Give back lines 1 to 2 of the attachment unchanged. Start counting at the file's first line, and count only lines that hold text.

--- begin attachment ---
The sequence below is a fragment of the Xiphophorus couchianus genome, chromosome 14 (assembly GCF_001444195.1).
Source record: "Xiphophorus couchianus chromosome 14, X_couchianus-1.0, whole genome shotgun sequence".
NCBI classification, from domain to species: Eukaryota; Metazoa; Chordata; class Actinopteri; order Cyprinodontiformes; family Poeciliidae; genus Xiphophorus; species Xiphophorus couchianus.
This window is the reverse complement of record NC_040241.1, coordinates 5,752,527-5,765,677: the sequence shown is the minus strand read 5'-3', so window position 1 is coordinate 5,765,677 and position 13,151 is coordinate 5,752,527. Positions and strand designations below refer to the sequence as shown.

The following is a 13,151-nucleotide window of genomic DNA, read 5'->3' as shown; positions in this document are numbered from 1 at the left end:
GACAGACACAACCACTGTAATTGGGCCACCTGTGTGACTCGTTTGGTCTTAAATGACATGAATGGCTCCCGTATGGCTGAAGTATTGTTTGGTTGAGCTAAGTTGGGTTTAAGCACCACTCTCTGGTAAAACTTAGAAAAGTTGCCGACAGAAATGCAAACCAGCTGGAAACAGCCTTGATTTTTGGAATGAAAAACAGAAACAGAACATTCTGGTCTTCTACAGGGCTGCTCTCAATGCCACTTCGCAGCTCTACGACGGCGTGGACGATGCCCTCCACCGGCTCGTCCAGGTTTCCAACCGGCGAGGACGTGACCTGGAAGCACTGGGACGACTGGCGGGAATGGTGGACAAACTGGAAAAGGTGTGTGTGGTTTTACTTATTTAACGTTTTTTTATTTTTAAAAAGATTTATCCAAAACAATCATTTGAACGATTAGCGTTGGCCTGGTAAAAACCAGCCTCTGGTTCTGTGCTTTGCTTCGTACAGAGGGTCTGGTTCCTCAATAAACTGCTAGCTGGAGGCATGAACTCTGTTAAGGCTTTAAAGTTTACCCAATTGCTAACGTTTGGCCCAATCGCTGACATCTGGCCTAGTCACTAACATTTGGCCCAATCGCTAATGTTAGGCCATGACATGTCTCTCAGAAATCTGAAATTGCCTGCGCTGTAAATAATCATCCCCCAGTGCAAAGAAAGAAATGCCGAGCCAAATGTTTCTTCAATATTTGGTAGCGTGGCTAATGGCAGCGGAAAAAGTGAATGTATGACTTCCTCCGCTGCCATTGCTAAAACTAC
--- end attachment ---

The sequence below is a fragment of the Xiphophorus couchianus genome, chromosome 14 (assembly GCF_001444195.1).
Source record: "Xiphophorus couchianus chromosome 14, X_couchianus-1.0, whole genome shotgun sequence".